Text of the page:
Should I Invest in US or European Bonds?

Interest rates may be higher in the US than in the eurozone, but that's not the only factor to consider when picking fixed income products  

Fernando Luque 20 March, 2024 | 10:02AM
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Higher US interest rates could well tempt investors into believe investing in US bonds is the better choice right now, but there are arguments for and against this approach.

Economic theory would have us believe one country has higher interest rates than another because of differences in inflation rates and economic stability.

If one country has higher inflation than another (for example, inflation in Zimbabwe is almost 50% year-on-year), it must pay higher interest rates (150% in Zimbabwe) to attract investors, cool off the real economy, and compensate for the risk of lending money to it.

Nevertheless, if we compare the US with Europe, where both have relatively similar inflation data, you could be forgiven for wondering why Federal Reserve rates are now at 5.25%, while the European Central Bank has rates at 4.5%. See the chart below.

True, US inflation is usually higher than in the eurozone (the latest February CPI data for the US put year-on-year inflation at 3.2%. In the eurozone it's 2.6%), but the chart below shows how inflation in the eurozone reached 10.6% in October, compared to a peak of 9.1% in June. The Fed's rates, meanwhile, were always higher than the ECB's. It's therefore difficult to explain the difference in central bank rates simply by using inflation as the only comparator.

The answer lies in the difference in economic strength displayed by the two economies. The graph below shows GDP growth rates in the US and Europe over the four quarters of 2023. Clearly, the European economy was much weaker than the US economy. Moreover, US growth has been increasing, while eurozone growth has been going in the opposite direction.

Insofar as the US economy can afford higher rates than the eurozone, this has an important consequence for central banks – hence the difference in interest rates.

US or European Bonds: Which Should I Choose?

The big question for investors is whether there is a way to benefit from higher interest rates in the US. That applies to any part of the interest rate curve (the interest rate curve is the graphical representation of the relationship between the yield or interest rate of a country's sovereign bonds and their maturity). Logically, it is better to invest in a bond yielding 4.5% than in a bond yielding 3%. See below.

It would then be more interesting to invest in US bonds than in Eurozone bonds as they offer higher yields. But there are two further considerations to account for.

How Does Currency Risk Affect my Bonds?

Yes, US bonds pay more interest than European bonds, but the European investor has to take a dollar risk, which can be beneficial or detrimental.

For example, if we compare two exchange-traded funds – such as the iShares € Govt Bond 1-3yr ETF EUR and the iShares $ Treasury Bd 1-3y ETF USD – which invest in the same tranches of the interest rate curves, one in the Eurozone and the other in the US. If we compare their performance in euros over the last 12 months, there is a significant difference, as can be seen in the chart below.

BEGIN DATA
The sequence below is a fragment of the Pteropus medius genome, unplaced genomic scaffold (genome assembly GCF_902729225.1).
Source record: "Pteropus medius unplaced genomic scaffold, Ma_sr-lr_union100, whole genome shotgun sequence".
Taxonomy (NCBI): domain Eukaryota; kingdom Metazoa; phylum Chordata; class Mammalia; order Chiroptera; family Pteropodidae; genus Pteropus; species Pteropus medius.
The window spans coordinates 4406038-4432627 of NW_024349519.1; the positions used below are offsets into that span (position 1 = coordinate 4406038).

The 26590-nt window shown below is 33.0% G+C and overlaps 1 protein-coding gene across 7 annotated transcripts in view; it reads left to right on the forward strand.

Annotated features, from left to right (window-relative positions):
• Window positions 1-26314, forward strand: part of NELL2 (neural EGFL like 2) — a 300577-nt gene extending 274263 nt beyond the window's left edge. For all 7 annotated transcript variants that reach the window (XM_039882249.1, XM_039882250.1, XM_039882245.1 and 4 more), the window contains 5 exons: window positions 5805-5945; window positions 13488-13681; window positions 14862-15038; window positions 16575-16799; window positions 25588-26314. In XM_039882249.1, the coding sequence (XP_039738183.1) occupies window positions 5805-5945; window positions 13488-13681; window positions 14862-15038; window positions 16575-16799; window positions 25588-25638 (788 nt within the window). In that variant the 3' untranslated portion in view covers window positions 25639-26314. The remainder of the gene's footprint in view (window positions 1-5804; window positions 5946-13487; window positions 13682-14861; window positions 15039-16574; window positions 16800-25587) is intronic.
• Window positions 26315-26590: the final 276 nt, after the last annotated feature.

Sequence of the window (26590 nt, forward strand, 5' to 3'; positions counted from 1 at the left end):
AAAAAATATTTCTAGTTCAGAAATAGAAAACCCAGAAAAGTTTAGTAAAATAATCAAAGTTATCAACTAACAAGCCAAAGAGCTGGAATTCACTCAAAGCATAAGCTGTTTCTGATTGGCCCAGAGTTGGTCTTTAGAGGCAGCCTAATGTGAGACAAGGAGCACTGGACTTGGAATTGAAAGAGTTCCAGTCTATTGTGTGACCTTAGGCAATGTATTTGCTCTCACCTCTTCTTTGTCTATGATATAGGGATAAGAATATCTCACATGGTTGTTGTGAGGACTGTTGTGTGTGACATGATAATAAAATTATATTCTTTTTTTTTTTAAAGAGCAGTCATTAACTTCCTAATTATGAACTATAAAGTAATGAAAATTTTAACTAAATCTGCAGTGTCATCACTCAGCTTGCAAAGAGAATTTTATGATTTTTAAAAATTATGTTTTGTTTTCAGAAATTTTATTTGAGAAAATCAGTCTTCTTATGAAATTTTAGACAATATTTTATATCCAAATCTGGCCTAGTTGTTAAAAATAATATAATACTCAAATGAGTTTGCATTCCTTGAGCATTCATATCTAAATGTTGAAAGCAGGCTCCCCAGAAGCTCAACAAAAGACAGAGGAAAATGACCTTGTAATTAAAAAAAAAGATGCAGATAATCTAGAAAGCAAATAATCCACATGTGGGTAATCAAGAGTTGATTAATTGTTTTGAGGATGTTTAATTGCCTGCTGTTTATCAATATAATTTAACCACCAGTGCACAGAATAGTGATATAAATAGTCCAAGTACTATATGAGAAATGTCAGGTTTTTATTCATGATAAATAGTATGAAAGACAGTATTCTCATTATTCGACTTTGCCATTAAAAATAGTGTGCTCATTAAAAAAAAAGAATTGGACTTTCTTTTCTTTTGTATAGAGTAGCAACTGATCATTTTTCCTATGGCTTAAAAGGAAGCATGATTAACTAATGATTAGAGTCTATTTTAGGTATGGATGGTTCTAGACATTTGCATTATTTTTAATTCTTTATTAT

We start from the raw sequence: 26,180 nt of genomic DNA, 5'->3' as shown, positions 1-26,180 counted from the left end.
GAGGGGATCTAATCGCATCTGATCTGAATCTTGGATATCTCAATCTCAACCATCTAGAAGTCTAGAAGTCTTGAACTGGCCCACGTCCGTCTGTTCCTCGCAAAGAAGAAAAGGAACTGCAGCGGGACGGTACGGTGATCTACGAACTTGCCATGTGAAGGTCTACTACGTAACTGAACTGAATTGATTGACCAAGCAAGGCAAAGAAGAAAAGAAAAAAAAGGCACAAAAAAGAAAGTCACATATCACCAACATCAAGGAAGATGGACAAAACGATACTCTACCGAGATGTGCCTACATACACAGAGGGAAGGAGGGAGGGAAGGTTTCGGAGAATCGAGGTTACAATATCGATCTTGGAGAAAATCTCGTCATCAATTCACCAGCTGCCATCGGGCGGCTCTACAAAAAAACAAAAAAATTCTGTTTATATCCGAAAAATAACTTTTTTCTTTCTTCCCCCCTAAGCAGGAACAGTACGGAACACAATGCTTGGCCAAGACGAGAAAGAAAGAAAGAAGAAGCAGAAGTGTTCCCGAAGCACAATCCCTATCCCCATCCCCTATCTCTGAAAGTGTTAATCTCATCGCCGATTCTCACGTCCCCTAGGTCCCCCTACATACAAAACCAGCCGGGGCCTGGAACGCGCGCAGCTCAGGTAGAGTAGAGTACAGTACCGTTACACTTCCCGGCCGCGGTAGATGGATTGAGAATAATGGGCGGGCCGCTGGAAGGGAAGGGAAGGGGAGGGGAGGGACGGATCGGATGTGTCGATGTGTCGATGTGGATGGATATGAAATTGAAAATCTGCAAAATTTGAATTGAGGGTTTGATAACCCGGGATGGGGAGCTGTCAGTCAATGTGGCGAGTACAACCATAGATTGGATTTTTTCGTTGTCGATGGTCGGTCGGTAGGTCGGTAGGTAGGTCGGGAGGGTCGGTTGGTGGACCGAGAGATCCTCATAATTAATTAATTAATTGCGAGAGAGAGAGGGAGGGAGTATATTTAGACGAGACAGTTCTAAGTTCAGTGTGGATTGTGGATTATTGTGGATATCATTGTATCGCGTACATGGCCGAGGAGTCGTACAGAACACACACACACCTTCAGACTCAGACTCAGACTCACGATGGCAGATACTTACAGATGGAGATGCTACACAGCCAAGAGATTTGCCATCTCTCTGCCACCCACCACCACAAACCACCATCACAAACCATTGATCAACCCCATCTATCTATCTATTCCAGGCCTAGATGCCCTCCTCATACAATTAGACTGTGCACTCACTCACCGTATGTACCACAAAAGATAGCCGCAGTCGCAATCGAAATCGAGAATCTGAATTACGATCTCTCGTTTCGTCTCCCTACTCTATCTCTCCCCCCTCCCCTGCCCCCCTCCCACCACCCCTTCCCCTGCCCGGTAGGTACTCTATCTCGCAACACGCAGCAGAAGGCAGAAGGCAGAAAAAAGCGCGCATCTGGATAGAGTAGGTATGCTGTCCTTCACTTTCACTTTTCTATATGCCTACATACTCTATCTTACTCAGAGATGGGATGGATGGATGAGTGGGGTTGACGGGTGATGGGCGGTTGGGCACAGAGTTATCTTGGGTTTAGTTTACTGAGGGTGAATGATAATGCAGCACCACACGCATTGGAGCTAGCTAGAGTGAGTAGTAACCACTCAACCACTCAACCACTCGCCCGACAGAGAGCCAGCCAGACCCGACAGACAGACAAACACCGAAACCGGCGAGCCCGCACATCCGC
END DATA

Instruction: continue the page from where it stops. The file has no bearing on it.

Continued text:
How Can I Hedge Dollar Risk in Bond Investing?

One option is to hedge the dollar risk, where possible. Many dollar bond funds tend to have a euro hedged class, which means they do not assume they immune from currency fluctuations.

However, hedging dollar risk costs money, and the cost is the interest rate differential between the dollar and the euro, eliminating, at least in part, the supposed advantage of investing in the US because of its higher interest rates.

In fact, if we compare the performance of an ETF such as the iShares Euro Government Bond 1-3 Year (a European government bond ETF with maturity between 1 and 3 years) and the iShares USD Treasury 1-3 Year EURH (a US government bond ETF with maturity between 1 and 3 years and with the currency hedged) over the last 12 months, it is the European government bond ETF that achieves the best return.

Why is the European debt ETF more profitable than the Euro hedged US debt ETF that invests in the same part of the curve? There may be small differences in the duration of the portfolios of these two ETFs, but they are minimal.

What there are, however, are differences in the evolution of rates in the US and in Europe within the same part of the curve. For example, the attached chart illustrates how 2-year bond rates on both sides of the Atlantic have varied over the past 12 months. They are not identical movements and this leads to different yields.

Fixed Income, Flexible Ideas

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The information contained within is for educational and informational purposes ONLY. It is not intended nor should it be considered an invitation or inducement to buy or sell a security or securities noted within nor should it be viewed as a communication intended to persuade or incite you to buy or sell security or securities noted within. Any commentary provided is the opinion of the author and should not be considered a personalised recommendation. The information contained within should not be a person's sole basis for making an investment decision. Please contact your financial professional before making an investment decision.

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Fernando Luque

Fernando Luque  is Senior Financial Editor at Morningstar Spain 

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